The Differences Between U.S. and U.K. Universities

As mentioned in my previous post, I began university in the United States and left after my first year before starting at Surrey. Before I get into to why I chose a U.K. university over an American university, I should say that everyone’s learning style is different, and it’s a good idea to familiarize yourself with your preferred environment before choosing where to go for school. With that in mind…here are the biggest differences I’ve noticed between U.S. and U.K. universities, and why I am so glad I decided to move here:

Majors/Courses. This is probably the biggest difference between U.S. and U.K. universities, and the one you’ll hear people talk about a lot. In the U.K., you apply to the program, not the university. This means that all your classes, apart from a few electives in the second and third year (depending on your program), will be a part of your course. If you’re one of those people who’s known what they wanted to do since kindergarten, this is fantastic for you. But if you’re like me, and have no idea what you want to do, this might seem a little daunting. What I discovered at my U.S. college, however, was that all the electives felt a lot like wasted time, especially since most colleges make you take a core curriculum of math, science, arts, humanities, languages, etc. So if you’re not sure what you want to do but know you hate math, or hate writing, too bad, because you’re going to spend the first two years of your college experience doing just that. When I started to consider what I wanted to study in the U.K., I realized that while I didn’t know exactly what specific career I wanted, I did know that there are certain subjects I was really passionate about that I knew I’d want to incorporate into whatever career I have. Most undergraduate degrees (apart from highly specialized ones, like Veterinary Medicine) are extremely adaptable career-wise, so you don’t have to worry about being locked into a career the second you choose a course.

Class sizes. When I was looking for colleges during my junior and senior years of high school, I wanted to find the best of both worlds–somewhere with a student body large enough to feel new and unfamiliar, but with class sizes small enough that students didn’t feel insignificant. What I learned, however, was that I was always either in a tiny seminar class where everyone had to participate all the time, or a massive lecture where the professor gave a powerpoint, took no questions, and never had any interaction with the students at all, and let the TA’s do all the grading and answer questions about the class. In the U.K., you may have a few big lectures here and there, depending on your course, but TA’s rarely if ever teach classes or grade work. Most of your classes will be large enough for you to take notes in peace without fearing that the lecturer will suddenly expect you to come up with something really thoughtful and witty to say without warning, but small enough for you to have class discussions with the lecturer and be on first name terms with them.

Professor accessibility. Speaking of first names, I always thought of the U.K. as being a lot more formal than the U.S., but it turns out it’s the opposite. Professors in the U.S. are usually called “Dr.” something but here, everyone goes by their first name. So your super distinguished, would-be intimidating physics lecturer? You can just call her Sylvia, (unless her name isn’t Sylvia, in which case you probably shouldn’t.) But apart from the casual first name thing, professors here expect to know and talk to their students. I’ve never been to any university, in the U.S. or elsewhere, where the lecturers are more enthusiastic about their subjects and about teaching. Most of them have tutorials (one on one sessions) with each student at least once a semester, and are incredibly approachable and eager to help.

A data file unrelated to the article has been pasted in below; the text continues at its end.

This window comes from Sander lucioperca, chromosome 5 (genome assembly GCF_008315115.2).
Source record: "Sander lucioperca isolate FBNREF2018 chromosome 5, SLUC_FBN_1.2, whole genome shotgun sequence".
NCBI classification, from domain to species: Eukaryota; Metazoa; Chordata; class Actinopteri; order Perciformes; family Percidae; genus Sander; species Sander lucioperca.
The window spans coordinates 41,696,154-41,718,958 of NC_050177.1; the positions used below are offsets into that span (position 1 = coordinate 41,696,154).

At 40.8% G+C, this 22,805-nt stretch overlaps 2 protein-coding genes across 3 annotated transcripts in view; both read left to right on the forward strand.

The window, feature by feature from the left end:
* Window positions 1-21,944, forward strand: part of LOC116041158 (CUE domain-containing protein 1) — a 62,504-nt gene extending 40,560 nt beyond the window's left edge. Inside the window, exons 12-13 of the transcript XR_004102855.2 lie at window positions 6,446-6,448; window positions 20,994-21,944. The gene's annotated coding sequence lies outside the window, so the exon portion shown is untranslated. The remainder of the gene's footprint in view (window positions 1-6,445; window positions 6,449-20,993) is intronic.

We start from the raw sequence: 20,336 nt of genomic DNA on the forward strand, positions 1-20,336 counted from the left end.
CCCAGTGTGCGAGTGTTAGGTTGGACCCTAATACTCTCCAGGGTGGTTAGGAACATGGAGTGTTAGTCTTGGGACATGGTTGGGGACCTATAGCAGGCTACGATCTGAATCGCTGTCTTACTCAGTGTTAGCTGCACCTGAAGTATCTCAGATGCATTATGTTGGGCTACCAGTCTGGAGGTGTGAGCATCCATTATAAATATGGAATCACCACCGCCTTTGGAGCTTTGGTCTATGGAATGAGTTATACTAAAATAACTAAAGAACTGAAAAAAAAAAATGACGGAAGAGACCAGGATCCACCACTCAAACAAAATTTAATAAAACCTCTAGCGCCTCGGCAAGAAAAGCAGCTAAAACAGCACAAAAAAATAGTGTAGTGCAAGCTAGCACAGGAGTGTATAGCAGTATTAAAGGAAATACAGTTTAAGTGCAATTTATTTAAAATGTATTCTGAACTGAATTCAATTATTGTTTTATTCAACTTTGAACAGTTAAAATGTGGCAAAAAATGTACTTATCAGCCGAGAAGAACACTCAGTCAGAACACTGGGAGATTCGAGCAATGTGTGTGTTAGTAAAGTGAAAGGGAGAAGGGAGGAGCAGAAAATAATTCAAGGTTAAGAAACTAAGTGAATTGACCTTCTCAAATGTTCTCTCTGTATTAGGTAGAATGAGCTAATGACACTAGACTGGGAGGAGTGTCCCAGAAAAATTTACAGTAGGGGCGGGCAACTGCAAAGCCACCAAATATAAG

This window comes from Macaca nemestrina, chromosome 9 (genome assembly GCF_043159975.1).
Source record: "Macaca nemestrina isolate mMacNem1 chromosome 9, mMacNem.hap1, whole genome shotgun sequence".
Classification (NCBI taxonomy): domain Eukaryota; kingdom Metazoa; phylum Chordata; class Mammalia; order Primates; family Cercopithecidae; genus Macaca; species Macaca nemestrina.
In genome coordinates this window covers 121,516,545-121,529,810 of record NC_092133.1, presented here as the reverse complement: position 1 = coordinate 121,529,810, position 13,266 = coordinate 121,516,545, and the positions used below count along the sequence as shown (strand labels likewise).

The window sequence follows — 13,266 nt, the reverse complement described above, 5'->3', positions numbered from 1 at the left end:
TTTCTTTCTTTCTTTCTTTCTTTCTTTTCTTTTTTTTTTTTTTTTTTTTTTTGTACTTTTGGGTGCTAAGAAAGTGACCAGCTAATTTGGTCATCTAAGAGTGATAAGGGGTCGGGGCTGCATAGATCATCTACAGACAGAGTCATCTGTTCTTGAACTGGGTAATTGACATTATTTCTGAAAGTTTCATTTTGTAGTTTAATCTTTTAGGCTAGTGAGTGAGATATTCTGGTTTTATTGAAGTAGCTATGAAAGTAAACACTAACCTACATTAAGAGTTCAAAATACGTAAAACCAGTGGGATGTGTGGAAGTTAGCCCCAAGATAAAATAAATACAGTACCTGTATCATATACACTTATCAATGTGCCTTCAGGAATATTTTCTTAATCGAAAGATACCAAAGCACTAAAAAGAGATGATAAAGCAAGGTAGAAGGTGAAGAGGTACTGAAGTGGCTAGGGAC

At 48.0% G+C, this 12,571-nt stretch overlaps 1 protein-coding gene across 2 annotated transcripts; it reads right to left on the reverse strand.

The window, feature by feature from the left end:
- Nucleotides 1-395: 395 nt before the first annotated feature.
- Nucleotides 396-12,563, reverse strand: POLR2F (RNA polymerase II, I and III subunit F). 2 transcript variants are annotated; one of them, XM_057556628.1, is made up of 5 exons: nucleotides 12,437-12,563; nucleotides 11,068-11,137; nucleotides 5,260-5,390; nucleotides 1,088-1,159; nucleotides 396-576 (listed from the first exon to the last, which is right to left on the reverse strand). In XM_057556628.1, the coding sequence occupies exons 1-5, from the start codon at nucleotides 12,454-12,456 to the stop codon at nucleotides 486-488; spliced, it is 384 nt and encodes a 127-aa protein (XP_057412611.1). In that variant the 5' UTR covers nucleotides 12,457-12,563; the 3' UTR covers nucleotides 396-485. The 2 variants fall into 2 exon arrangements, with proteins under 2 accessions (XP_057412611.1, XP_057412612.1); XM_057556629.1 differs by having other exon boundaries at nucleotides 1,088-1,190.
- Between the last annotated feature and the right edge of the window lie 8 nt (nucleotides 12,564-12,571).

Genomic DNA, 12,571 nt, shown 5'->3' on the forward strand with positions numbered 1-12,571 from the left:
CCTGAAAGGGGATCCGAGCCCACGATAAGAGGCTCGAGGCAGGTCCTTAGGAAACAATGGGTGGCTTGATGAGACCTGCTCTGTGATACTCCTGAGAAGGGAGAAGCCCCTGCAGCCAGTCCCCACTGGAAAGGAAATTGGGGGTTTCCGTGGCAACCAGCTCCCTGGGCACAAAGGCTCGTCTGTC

Student life. A lot of colleges in the U.S. have Greek life, or the equivalent. Even tiny Liberal Arts colleges who say they don’t have Greek life have their own versions of fraternities and sororities, whether it’s by housing or year or whatever. Here, unless you go to Oxford or Cambridge, there aren’t exclusive societies. Instead, there are hundreds of open societies for pretty much everything you might be passionate about, from Harry Potter to kite surfing. During Freshers’ Week, you’ll have the opportunity to go to Freshers’ Fair and meet all the societies and sign up to mailing lists and learn more about them. Everyone I know is part of a society, so it’s really a huge part of university life here. You’ll also find that people tend to create a kind of family with their course mates. You’ll be with them for all three years of your study, and they’ll become some of the best friends you’ll ever have.

Employability. You may not go into university all that concerned about how employable you’ll be, but once graduation draws near, you’re bound to start feeling a little anxious. As someone taking an arts course, I was particularly worried about my career prospects when I applied to Surrey. But one of the major upsides to studying one course for all three years is that you will be incredibly skilled and qualified in your area once you graduate. On top of that, Surrey is unique among most universities in that it offers an optional work placement year between your second and third year. I cannot stress how incredible an opportunity this is. It was one of the main reasons I chose to come here, and one of the reasons Surrey’s graduates are some of the most employable in the country. Elsewhere on the blog you’ll find posts from other students who are on or have just completed their placement years, and you can read just what an amazing opportunity it is.